Reposted from Miscellaneous Ramblings.
Charles W. Moore
In “Streets of Laredo,” the second of Larry McMurtry’s quartet of Lonesome Dove novels, a muy malo dude named Joey Garza stocks South Texas and the Mexican borderlands, picking off people with a high-powered German rifle fitted with a telescopic sight.
McMurtry’s Old West novels are an odd—albeit often entertaining—mixture of postmodern nihilism, Grand Guignol excess, extreme violence, and cameo appearances by historical characters, populated with flawed heroes and villains so evil the reader is fervently wishing them dead long before the usually bloody climax of the story in the late chapters.
I seriously doubt that there was anyone like Joey Garza serial-sniping with a scope-equipped rifle in the Texas of the 1890s, but there is certainly one such individual stalking the environs of Washington D.C. this October. Such moral monsters are a product of our morally adrift culture, not the Catholic culture of Mexico and Latino Texas a century ago.
Larry McMurtry loosely weaves historical threads throughout his yarns, but one glaring omission is the almost total absence of reference to Christianity or religious faith of any sort in his books. Whether this blind spot is deliberate or unintentional, I cannot say, but it’s probably not a coincidence that McMurtry’s background is in Hollywood screenwriting, a field where Christian faith is mostly ignored, or, when occasionally referenced, usually slandered and ridiculed. That obliviousness and contempt for religion in entertainment culture is not coincidental to the post modern nihilism that dominates popular culture nowadays, which in turn is the culture that has produced Washington’s sniper.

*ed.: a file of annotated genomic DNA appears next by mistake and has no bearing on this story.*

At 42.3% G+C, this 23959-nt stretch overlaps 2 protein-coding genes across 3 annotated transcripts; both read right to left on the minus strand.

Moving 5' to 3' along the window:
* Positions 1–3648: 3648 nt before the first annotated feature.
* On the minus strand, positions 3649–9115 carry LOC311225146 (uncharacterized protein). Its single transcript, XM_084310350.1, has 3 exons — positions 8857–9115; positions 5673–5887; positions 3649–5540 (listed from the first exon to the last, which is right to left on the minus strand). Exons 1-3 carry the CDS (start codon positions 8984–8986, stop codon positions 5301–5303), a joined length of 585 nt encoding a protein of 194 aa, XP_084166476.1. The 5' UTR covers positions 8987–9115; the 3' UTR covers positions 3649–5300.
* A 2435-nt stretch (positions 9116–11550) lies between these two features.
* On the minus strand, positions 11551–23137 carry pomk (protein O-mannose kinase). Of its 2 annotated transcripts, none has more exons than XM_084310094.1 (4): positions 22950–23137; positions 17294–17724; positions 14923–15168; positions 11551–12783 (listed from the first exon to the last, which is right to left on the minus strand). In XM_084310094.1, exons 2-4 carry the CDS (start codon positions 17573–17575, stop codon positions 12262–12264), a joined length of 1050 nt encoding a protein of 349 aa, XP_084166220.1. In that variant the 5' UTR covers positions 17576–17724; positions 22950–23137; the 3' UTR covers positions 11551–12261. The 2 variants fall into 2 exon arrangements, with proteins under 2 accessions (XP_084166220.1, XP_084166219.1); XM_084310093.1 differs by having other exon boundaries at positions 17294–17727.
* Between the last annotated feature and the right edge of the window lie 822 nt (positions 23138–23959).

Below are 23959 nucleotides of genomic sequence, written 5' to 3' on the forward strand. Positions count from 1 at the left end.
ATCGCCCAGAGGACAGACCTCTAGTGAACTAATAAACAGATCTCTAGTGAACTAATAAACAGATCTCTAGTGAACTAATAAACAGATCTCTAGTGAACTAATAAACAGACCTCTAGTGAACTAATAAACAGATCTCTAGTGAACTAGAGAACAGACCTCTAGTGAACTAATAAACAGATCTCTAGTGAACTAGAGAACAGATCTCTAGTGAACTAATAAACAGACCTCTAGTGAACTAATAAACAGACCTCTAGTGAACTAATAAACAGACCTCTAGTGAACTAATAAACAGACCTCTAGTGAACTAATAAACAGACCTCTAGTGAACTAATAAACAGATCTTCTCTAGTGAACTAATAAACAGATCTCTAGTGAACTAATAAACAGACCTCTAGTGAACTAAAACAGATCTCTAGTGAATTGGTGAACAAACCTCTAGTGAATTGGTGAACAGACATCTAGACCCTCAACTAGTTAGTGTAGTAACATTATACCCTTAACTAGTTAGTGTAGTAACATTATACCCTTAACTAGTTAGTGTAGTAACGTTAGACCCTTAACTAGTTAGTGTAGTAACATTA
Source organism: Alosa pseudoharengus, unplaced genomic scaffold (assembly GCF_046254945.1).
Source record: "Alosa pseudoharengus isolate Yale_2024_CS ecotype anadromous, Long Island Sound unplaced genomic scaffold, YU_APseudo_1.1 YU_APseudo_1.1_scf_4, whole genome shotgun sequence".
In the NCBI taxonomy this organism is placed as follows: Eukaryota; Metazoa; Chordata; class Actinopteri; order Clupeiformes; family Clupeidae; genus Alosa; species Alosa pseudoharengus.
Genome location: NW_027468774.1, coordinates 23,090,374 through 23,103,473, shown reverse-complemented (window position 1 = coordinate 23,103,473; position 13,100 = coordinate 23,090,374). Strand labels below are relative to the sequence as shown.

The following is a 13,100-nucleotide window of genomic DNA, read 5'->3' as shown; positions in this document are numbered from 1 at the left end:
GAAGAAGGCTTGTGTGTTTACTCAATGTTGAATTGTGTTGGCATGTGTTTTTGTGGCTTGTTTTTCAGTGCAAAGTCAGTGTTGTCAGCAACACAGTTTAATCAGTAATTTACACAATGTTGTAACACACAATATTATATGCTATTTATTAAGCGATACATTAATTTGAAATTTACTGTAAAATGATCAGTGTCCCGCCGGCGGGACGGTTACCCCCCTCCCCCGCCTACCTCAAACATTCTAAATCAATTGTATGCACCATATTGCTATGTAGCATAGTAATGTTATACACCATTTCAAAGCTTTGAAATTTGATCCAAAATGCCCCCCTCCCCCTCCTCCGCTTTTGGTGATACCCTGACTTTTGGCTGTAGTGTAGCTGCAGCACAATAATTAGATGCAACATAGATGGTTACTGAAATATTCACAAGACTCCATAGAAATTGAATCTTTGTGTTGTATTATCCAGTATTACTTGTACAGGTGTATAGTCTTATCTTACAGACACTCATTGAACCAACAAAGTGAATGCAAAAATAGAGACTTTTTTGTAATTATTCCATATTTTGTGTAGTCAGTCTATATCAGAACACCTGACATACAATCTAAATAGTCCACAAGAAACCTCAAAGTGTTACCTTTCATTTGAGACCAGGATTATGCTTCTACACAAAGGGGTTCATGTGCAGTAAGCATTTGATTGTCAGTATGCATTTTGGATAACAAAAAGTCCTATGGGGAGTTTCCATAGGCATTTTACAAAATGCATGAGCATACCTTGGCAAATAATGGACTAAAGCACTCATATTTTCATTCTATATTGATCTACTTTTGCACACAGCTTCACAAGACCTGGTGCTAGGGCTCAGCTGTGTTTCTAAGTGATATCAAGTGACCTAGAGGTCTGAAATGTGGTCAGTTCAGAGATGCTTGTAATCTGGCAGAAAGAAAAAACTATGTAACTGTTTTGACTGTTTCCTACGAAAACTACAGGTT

Postmodern culture is, in the context of our society, post-Christian culture. It is marked by the poisonous notion that morality is relative, that there are no absolutes, and that nothing can be truly known. Its only creed is that of indiscriminate tolerance of virtually anything except any sort of moral absolutism or definitive truth-claims.
And it is no surprise or coincidence that such a climate of moral anarchy can create amoral predators like the evil individual blowing away folks in Washington while they gas up their cars, clip their hedges, or arrive at school.
Civilization did not derive from “the goodness of individual human spirits” working in harmony for the common good, as humanist dogma would have us believe. It is dependent upon honouring the objective moral laws of the created order and in acknowledgment of the sovereignty and authority of God.
The father of modern and postmodern moral-relativism, Friedrich Nietzsche, asserted that man creates his own values, and that the codes of good and evil affirmed by various cultures derive from the longings and strivings of human will—not divine revelation, objective truth, or even reason. However, Nietzsche was more intellectually honest than today’s liberal humanists, who imagine that they can retain quasi-Christian social morality without reference to its source. If Christian faith was to be denied, Nietzsche maintained, then Christian morality must also be spurned. And without Christian morality and its demand for personal accountability, all hell breaks loose.